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Florence, a major centre of renaissance art, provided an appropriate setting for this Congress, held in Fehruarv 1998, that tocused on the current 'renaissance' in immunosuppression. Renaissance art contrihuted more to medicine than the recording of morphologic ohservations; it  marked a bending of studious minds to observation of the form and functions of the human organism. Physrcians ahandoned medieval symholism and mystical prejudices and made deductions hased on data gathered from man himself. Florentine Michelangelo Buonarroti, the pre-eminent sculptor, led the way, through his work in dissecting corpses.

He familiarised himself with the hones and the muscles; his David is a masterpiece of anatomy. Leonardo da Vinci's contribution to the understanding of modern medicine was enormous. His Notebooks include 190 pages of observations and 750 anatomical drawings. He deduced the circulation of blood a full century before Wiliram Harvey, revealed the position of the abdominal organs, described the influence of age upon anatomy, and formulated mechanical laws to replace supernatural principles. Against this backdrop the Congress entitled 'New Dimensions in Transplantation' surveyed progress and charted new directions in this complex field of medical science, Although clinical transplantation is a relatively new treatment, it has been hugely successful in transforming the lives of thousands of patrents across the world. The advent of cyclosporin A in the early 1 980s enabled transplantation to offer a consistent and reliable outcome for patients with organ failure. Since then continued progress has extended the benefits of transplantation to many more people, returning them to a normal lifestyle, work arid their families. However, even though we have come far In such a relatively short space of time, there is still much to learn. A number of issues, needs arid challenges face us all in clinical practice today, rocluding:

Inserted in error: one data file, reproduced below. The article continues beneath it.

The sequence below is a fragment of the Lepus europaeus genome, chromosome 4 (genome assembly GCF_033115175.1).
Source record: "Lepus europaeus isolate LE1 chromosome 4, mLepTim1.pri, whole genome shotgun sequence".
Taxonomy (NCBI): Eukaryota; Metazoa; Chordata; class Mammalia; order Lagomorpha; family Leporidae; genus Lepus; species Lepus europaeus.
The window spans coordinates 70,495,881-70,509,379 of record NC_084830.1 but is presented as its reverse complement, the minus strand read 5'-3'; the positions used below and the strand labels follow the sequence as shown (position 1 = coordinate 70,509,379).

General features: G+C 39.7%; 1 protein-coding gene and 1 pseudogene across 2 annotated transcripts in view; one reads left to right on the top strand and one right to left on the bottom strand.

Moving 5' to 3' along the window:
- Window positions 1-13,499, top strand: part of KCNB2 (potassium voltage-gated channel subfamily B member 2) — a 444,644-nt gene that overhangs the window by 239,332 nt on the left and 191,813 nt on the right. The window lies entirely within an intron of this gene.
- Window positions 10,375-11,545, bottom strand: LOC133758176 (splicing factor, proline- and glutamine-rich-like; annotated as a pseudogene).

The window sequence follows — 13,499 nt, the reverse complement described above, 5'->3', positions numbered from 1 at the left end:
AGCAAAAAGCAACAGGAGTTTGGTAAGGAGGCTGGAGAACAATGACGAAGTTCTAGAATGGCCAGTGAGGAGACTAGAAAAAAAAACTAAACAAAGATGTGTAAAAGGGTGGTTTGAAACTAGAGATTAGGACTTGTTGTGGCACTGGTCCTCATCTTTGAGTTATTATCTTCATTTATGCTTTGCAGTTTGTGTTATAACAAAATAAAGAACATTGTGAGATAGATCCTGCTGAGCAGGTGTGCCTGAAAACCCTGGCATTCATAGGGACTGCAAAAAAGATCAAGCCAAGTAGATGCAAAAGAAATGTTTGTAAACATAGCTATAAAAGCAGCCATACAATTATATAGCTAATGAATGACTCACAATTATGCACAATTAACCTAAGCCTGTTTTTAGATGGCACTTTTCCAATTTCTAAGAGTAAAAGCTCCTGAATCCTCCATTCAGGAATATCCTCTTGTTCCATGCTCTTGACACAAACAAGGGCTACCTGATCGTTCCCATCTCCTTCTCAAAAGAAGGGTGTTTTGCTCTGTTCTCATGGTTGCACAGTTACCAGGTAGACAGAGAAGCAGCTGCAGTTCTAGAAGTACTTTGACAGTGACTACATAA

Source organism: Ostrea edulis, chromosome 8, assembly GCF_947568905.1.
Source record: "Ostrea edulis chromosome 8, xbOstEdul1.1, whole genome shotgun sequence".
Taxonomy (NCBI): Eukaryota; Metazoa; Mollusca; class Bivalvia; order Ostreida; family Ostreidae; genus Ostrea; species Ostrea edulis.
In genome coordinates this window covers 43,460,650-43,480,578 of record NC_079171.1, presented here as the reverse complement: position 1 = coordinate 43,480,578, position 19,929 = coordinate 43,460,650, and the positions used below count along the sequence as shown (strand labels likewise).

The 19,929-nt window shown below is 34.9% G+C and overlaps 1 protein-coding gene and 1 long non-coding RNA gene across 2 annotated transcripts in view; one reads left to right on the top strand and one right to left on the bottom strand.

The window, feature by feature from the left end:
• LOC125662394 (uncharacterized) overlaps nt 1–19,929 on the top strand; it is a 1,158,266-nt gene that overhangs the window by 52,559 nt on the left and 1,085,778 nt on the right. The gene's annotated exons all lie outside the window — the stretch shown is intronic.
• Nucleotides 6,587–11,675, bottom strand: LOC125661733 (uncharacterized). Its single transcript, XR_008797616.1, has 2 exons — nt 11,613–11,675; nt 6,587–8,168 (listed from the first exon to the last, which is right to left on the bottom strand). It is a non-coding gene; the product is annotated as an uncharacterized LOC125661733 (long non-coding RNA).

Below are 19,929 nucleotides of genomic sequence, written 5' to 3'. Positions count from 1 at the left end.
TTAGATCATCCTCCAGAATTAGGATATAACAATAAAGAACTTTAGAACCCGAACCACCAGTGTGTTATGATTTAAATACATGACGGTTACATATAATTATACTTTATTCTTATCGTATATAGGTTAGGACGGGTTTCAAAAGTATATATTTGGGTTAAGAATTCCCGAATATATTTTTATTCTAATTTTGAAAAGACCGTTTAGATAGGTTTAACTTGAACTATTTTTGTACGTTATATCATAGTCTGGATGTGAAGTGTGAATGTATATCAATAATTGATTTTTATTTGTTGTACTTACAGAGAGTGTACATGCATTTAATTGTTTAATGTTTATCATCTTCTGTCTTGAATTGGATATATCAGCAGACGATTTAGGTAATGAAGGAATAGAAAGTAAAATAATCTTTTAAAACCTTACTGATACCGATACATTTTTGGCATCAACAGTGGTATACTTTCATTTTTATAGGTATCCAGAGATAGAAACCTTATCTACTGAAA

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" Transplantation has hugely successfull in transforming the lives of thousands of patients "

   • How can our current understanding of immune-suppression enable us   to use it optimally, in order to reduce the incidence of acute rejection,  minimise side-effects and improve the quality of life for patients?

   • How can we tackle chronic rejection?

   • What can we do to maximise the existing donor pool?

This report attempts to address some of these questions by providing highlights from the Con-gress. The full manuscnpts of the presentations discussed in this report will be published in Traiisp/aofation Proceedings in August. Finally, I must thank the sponsors of the congress, Novartis Pharma, for their help in organising the meeting in Florence. Over the past twenty years, the company has worked closely with the transplant community to address the needs of clinicians and patients.


Professor Barry Kahan
Houston, Texas, USA